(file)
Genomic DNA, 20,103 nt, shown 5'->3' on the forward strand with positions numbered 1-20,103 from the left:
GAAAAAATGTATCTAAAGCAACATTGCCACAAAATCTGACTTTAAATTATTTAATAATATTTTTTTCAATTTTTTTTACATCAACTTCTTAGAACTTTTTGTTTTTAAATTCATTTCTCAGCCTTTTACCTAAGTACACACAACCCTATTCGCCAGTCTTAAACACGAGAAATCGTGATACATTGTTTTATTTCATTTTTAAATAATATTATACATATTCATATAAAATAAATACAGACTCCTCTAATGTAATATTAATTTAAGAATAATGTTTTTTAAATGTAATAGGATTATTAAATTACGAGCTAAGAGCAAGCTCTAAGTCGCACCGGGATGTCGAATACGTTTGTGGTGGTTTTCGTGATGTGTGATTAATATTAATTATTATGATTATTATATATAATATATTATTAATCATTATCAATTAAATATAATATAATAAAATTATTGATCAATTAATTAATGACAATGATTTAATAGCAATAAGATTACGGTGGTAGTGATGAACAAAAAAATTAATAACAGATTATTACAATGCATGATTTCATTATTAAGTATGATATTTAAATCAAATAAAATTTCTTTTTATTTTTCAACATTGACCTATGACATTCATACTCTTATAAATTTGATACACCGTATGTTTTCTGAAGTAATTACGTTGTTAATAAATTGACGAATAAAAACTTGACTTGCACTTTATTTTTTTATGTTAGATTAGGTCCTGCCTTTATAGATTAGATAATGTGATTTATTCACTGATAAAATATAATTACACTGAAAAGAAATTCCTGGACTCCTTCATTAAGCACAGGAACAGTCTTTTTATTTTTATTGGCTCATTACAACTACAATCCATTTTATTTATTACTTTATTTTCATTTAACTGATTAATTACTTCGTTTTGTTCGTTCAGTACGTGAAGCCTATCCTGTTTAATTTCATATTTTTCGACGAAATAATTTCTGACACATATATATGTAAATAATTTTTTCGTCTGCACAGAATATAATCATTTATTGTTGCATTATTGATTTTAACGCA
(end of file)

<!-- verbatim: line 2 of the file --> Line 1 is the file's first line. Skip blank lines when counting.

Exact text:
GAAAAAATGTATCTAAAGCAACATTGCCACAAAATCTGACTTTAAATTATTTAATAATATTTTTTTCAATTTTTTTTACATCAACTTCTTAGAACTTTTTGTTTTTAAATTCATTTCTCAGCCTTTTACCTAAGTACACACAACCCTATTCGCCAGTCTTAAACACGAGAAATCGTGATACATTGTTTTATTTCATTTTTAAATAATATTATACATATTCATATAAAATAAATACAGACTCCTCTAATGTAATATTAATTTAAGAATAATGTTTTTTAAATGTAATAGGATTATTAAATTACGAGCTAAGAGCAAGCTCTAAGTCGCACCGGGATGTCGAATACGTTTGTGGTGGTTTTCGTGATGTGTGATTAATATTAATTATTATGATTATTATATATAATATATTATTAATCATTATCAATTAAATATAATATAATAAAATTATTGATCAATTAATTAATGACAATGATTTAATAGCAATAAGATTACGGTGGTAGTGATGAACAAAAAAATTAATAACAGATTATTACAATGCATGATTTCATTATTAAGTATGATATTTAAATCAAATAAAATTTCTTTTTATTTTTCAACATTGACCTATGACATTCATACTCTTATAAATTTGATACACCGTATGTTTTCTGAAGTAATTACGTTGTTAATAAATTGACGAATAAAAACTTGACTTGCACTTTATTTTTTTATGTTAGATTAGGTCCTGCCTTTATAGATTAGATAATGTGATTTATTCACTGATAAAATATAATTACACTGAAAAGAAATTCCTGGACTCCTTCATTAAGCACAGGAACAGTCTTTTTATTTTTATTGGCTCATTACAACTACAATCCATTTTATTTATTACTTTATTTTCATTTAACTGATTAATTACTTCGTTTTGTTCGTTCAGTACGTGAAGCCTATCCTGTTTAATTTCATATTTTTCGACGAAATAATTTCTGACACATATATATGTAAATAATTTTTTCGTCTGCACAGAATATAATCATTTATTGTTGCATTATTGATTTTAACGCA